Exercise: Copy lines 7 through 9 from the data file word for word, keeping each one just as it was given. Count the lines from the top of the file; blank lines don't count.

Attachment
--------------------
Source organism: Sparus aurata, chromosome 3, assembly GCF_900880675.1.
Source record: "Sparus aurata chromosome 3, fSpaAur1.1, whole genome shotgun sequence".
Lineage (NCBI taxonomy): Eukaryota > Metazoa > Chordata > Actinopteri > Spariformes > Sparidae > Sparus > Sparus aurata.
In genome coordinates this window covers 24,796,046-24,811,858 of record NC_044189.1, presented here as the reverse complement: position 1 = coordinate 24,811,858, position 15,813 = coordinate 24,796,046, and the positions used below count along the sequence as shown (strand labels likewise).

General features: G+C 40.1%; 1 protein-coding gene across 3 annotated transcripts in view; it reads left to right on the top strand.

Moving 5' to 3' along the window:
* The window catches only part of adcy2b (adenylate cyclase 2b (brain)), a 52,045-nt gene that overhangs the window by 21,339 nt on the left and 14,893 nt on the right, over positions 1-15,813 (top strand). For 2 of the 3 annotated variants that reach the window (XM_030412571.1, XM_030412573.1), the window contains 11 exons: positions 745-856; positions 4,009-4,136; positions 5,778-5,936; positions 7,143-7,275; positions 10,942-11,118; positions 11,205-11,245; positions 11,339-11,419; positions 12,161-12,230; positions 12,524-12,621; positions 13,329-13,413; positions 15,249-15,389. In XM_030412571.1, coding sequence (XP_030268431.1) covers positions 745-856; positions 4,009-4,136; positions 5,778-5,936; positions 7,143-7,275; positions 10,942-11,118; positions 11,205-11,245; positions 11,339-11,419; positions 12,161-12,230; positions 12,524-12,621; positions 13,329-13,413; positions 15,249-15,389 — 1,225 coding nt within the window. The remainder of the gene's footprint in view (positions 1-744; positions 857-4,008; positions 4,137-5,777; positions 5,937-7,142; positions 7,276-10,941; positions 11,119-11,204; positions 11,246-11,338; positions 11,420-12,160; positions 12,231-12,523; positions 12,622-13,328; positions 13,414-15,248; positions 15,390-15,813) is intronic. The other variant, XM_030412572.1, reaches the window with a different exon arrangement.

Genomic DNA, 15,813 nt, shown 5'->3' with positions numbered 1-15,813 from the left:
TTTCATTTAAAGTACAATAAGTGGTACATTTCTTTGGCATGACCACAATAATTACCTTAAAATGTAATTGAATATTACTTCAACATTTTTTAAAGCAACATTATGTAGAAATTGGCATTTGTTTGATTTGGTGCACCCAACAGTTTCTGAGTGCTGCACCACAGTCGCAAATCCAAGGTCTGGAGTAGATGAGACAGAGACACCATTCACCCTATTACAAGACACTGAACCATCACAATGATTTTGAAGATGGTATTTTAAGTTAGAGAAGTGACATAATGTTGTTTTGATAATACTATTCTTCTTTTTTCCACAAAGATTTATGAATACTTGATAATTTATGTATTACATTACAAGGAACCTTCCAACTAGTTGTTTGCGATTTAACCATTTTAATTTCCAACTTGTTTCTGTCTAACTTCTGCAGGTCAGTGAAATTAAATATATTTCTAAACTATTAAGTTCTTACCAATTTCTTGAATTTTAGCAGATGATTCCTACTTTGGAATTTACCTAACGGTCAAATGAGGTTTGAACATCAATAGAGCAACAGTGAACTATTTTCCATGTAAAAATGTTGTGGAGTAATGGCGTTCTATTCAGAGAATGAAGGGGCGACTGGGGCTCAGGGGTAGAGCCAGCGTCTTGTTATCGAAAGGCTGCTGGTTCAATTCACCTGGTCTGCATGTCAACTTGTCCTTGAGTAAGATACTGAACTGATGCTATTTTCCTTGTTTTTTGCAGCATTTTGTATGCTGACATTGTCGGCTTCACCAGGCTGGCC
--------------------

* The window catches only part of adcy2b (adenylate cyclase 2b (brain)), a 52,045-nt gene that overhangs the window by 21,339 nt on the left and 14,893 nt on the right, over positions 1-15,813 (top strand). For 2 of the 3 annotated variants that reach the window (XM_030412571.1, XM_030412573.1), the window contains 11 exons: positions 745-856; positions 4,009-4,136; positions 5,778-5,936; positions 7,143-7,275; positions 10,942-11,118; positions 11,205-11,245; positions 11,339-11,419; positions 12,161-12,230; positions 12,524-12,621; positions 13,329-13,413; positions 15,249-15,389. In XM_030412571.1, coding sequence (XP_030268431.1) covers positions 745-856; positions 4,009-4,136; positions 5,778-5,936; positions 7,143-7,275; positions 10,942-11,118; positions 11,205-11,245; positions 11,339-11,419; positions 12,161-12,230; positions 12,524-12,621; positions 13,329-13,413; positions 15,249-15,389 — 1,225 coding nt within the window. The remainder of the gene's footprint in view (positions 1-744; positions 857-4,008; positions 4,137-5,777; positions 5,937-7,142; positions 7,276-10,941; positions 11,119-11,204; positions 11,246-11,338; positions 11,420-12,160; positions 12,231-12,523; positions 12,622-13,328; positions 13,414-15,248; positions 15,390-15,813) is intronic. The other variant, XM_030412572.1, reaches the window with a different exon arrangement.

Genomic DNA, 15,813 nt, shown 5'->3' with positions numbered 1-15,813 from the left:
TTTCATTTAAAGTACAATAAGTGGTACATTTCTTTGGCATGACCACAATAATTACCTTAAAATGTAATTGAATATTACTTCAACATTTTTTAAAGCAACATTATGTAGAAATTGGCATTTGTTTGATTTGGTGCACCCAACAGTTTCTGAGTGCTGCACCACAGTCGCAAATCCAAGGTCTGGAGTAGATGAGACAGAGACACCATTCACCCTATTACAAGACACTGAACCATCACAATGATTTTGAAGATGGTATTTTAAGTTAGAGAAGTGACATAATGTTGTTTTGATAATACTATTCTTCTTTTTTCCACAAAGATTTATGAATACTTGATAATTTATGTATTACATTACAAGGAACCTTCCAACTAGTTGTTTGCGATTTAACCATTTTAATTTCCAACTTGTTTCTGTCTAACTTCTGCAGGTCAGTGAAATTAAATATATTTCTAAACTATTAAGTTCTTACCAATTTCTTGAATTTTAGCAGATGATTCCTACTTTGGAATTTACCTAACGGTCAAATGAGGTTTGAACATCAATAGAGCAACAGTGAACTATTTTCCATGTAAAAATGTTGTGGAGTAATGGCGTTCTATTCAGAGAATGAAGGGGCGACTGGGGCTCAGGGGTAGAGCCAGCGTCTTGTTATCGAAAGGCTGCTGGTTCAATTCACCTGGTCTGCATGTCAACTTGTCCTTGAGTAAGATACTGAACTGATGCTATTTTCCTTGTTTTTTGCAGCATTTTGTATGCTGACATTGTCGGCTTCACCAGGCTGGCC